|US4130864 *||Oct 29, 1976||Dec 19, 1978||Westinghouse Electric Corp.||Priority selection circuit for multiported central functional unit with automatic priority reduction on excessive port request|
|US4363033 *||Jun 2, 1980||Dec 7, 1982||Gte Products Corporation||Video switch circuit|
|Citing Patent||Filing date||Publication date||Applicant||Title|
|US5101496 *||Jan 19, 1989||Mar 31, 1992||Kabushiki Kaisha Toshiba||Printer interface system which selectively receives horizontal sync signal and dot clock signals from plural printing image data|
|US5109515 *||Sep 28, 1987||Apr 28, 1992||At&T Bell Laboratories||User and application program transparent resource sharing multiple computer interface architecture with kernel process level transfer of user requested services|
|US5506964 *||Apr 16, 1992||Apr 9, 1996||International Business Machines Corporation||System with multiple interface logic circuits including arbitration logic for individually linking multiple processing systems to at least one remote sub-system|
|US5590288 *||Mar 13, 1995||Dec 31, 1996||Restaurant Technology, Inc.||Distributed data processing system and method utilizing peripheral device polling and layered communication software|
|US5848240 *||Dec 15, 1995||Dec 8, 1998||Canon Kabushiki Kaisha||Method of connecting a first terminal to peripheral equipment connected to a second terminal|
|US6073188 *||Jul 25, 1997||Jun 6, 2000||Compaq Computer Corporation||Electronic switchbox for selection and sharing of internal peripheral devices among different computers, the internal peripheral devices located in slots of a chassis|
|US6308239 *||Nov 5, 1997||Oct 23, 2001||Hitachi, Ltd.||Interface switching apparatus and switching control method|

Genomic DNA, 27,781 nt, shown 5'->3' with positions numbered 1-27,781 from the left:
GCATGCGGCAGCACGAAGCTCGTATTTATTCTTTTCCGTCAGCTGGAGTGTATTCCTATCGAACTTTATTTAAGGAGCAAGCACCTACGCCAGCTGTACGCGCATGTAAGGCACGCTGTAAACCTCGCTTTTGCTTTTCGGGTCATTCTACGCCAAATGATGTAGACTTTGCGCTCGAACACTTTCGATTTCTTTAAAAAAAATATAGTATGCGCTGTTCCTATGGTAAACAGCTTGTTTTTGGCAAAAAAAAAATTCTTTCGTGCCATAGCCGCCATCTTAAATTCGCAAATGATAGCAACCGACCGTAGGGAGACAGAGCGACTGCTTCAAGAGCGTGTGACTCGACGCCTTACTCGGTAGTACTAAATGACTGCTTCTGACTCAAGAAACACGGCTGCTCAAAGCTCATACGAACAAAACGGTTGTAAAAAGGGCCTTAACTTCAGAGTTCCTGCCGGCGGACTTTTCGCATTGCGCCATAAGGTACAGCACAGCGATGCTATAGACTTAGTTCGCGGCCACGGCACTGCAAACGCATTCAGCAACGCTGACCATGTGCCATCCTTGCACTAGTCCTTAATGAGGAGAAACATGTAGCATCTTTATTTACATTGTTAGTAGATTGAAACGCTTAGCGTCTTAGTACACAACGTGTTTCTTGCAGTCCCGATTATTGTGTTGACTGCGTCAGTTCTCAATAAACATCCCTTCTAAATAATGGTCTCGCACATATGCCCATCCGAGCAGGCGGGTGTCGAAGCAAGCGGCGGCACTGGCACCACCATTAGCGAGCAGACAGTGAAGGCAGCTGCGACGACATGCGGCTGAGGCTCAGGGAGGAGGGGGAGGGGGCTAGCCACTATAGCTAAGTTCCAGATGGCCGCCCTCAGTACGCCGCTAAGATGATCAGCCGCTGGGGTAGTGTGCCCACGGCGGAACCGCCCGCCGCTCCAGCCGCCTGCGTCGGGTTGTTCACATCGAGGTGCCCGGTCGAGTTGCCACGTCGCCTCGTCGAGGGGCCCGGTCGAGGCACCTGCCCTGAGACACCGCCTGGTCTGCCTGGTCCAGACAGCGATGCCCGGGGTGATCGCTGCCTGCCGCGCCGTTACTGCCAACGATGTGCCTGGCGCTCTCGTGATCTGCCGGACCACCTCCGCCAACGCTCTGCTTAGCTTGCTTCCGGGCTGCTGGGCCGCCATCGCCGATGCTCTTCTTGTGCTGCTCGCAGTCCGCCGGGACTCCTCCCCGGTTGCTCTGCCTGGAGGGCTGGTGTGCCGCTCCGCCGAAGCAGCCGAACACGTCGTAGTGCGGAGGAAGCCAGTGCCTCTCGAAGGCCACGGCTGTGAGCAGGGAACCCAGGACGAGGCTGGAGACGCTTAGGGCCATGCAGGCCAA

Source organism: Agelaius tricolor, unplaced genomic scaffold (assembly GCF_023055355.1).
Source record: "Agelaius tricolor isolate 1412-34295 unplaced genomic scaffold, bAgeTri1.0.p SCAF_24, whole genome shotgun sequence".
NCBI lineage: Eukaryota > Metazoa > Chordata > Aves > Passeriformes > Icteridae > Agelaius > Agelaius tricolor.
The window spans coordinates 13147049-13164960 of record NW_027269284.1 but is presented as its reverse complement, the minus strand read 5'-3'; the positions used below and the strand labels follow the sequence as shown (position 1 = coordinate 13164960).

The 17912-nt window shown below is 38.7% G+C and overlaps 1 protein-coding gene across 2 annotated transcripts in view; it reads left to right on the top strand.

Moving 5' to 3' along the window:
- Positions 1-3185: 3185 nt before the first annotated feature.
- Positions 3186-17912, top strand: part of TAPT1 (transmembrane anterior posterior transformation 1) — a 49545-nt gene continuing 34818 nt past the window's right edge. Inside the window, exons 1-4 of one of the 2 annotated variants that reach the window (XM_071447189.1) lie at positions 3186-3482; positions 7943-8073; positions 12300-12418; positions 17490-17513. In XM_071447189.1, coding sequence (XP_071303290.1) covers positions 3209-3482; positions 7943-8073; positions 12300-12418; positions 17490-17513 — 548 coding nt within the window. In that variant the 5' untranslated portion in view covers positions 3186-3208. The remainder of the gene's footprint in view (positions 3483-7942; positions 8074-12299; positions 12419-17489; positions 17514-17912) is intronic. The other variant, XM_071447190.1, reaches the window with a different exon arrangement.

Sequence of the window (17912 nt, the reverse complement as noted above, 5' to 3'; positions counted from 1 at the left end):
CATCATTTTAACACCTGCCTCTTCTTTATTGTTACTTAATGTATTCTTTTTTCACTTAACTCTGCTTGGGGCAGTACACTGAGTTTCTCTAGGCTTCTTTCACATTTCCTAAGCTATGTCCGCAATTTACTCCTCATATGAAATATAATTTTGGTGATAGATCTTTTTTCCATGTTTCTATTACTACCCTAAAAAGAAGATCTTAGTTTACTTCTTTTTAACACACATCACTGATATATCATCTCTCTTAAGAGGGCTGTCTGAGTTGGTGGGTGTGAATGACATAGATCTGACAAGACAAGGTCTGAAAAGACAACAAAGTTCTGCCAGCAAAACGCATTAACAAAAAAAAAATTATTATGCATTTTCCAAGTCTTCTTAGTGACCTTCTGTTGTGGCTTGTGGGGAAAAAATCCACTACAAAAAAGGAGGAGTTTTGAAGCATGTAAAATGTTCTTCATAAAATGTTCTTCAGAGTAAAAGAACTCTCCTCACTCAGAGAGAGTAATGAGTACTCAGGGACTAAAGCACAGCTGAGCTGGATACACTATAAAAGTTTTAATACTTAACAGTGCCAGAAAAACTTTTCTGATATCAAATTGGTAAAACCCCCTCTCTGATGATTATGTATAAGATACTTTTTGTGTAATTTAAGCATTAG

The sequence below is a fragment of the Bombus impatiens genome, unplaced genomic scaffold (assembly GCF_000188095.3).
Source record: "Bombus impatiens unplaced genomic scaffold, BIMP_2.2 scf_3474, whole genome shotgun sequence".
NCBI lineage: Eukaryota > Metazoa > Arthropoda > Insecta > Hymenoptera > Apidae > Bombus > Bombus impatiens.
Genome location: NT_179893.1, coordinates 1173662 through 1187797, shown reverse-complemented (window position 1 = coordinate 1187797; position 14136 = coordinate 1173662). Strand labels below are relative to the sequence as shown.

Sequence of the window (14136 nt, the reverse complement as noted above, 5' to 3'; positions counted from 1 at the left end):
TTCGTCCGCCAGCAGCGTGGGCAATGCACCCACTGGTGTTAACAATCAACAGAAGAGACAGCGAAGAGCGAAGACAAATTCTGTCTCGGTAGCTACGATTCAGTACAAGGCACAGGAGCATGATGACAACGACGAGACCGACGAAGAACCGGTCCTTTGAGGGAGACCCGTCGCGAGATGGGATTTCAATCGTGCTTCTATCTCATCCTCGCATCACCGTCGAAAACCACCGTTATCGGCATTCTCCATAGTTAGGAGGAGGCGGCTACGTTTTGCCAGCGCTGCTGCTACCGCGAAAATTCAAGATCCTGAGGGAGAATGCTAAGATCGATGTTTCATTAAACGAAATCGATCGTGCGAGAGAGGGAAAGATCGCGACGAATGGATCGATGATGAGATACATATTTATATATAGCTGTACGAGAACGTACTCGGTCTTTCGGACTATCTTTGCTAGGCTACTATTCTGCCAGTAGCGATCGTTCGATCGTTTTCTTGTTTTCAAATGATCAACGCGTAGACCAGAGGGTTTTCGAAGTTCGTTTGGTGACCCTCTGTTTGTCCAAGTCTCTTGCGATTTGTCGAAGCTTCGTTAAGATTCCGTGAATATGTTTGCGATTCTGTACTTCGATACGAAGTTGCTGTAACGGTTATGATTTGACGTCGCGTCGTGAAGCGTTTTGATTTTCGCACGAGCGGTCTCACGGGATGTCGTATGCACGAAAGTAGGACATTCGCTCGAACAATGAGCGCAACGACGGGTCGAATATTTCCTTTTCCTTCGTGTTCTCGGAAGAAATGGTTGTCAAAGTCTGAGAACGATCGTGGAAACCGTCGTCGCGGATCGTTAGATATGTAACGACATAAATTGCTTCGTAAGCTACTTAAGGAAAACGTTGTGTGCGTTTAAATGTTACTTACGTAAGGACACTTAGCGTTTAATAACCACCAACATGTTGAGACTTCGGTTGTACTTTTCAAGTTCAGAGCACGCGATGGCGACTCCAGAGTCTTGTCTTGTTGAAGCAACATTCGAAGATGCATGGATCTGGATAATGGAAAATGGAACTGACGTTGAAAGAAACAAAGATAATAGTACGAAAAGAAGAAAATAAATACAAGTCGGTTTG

|US6622195||Jun 8, 2001||Sep 16, 2003||Hitachi, Ltd.||Interface switching apparatus and switching control method|
|US6981033 *||Dec 4, 2000||Dec 27, 2005||Hewlett-Packard Development Company, L.P.||Selection of a candidate peripheral device|
|US7114017||Mar 23, 2004||Sep 26, 2006||The Mitre Corporation||Programmable peripheral switch|
|US20020069269 *||Dec 4, 2000||Jun 6, 2002||Simpson Shell S.||Selection of a candidate peripheral device|
|US20050216619 *||Mar 23, 2004||Sep 29, 2005||Parrish Donald L||Programmable peripheral switch|
|WO1994019749A1 *||Oct 27, 1993||Sep 1, 1994||Chou Benjamin E||Computer system for sharing common system resources with two or more independently operating microcomputers|
|International Classification||G06F13/22, G06F13/40, G09B5/14|
|Cooperative Classification||G06F13/22, G09B5/14, G06F13/4022|
|European Classification||G06F13/40D2, G09B5/14, G06F13/22|
|Feb 22, 1984||AS||Assignment|
Owner name: WOLSTEN S COMPUTER DEVICES, INC., 99 WASHINGTON ST
Free format text: ASSIGNMENT OF ASSIGNORS INTEREST.;ASSIGNOR:GORDON, WILLIAM E.;REEL/FRAME:004224/0411
Effective date: 19840208
|Mar 27, 1990||REMI||Maintenance fee reminder mailed|
|Jul 20, 1990||FPAY||Fee payment|
Year of fee payment: 4
|Jul 20, 1990||SULP||Surcharge for late payment|
|Apr 5, 1994||REMI||Maintenance fee reminder mailed|
|Aug 28, 1994||LAPS||Lapse for failure to pay maintenance fees|
|Nov 8, 1994||FP||Expired due to failure to pay maintenance fee|
Effective date: 19940831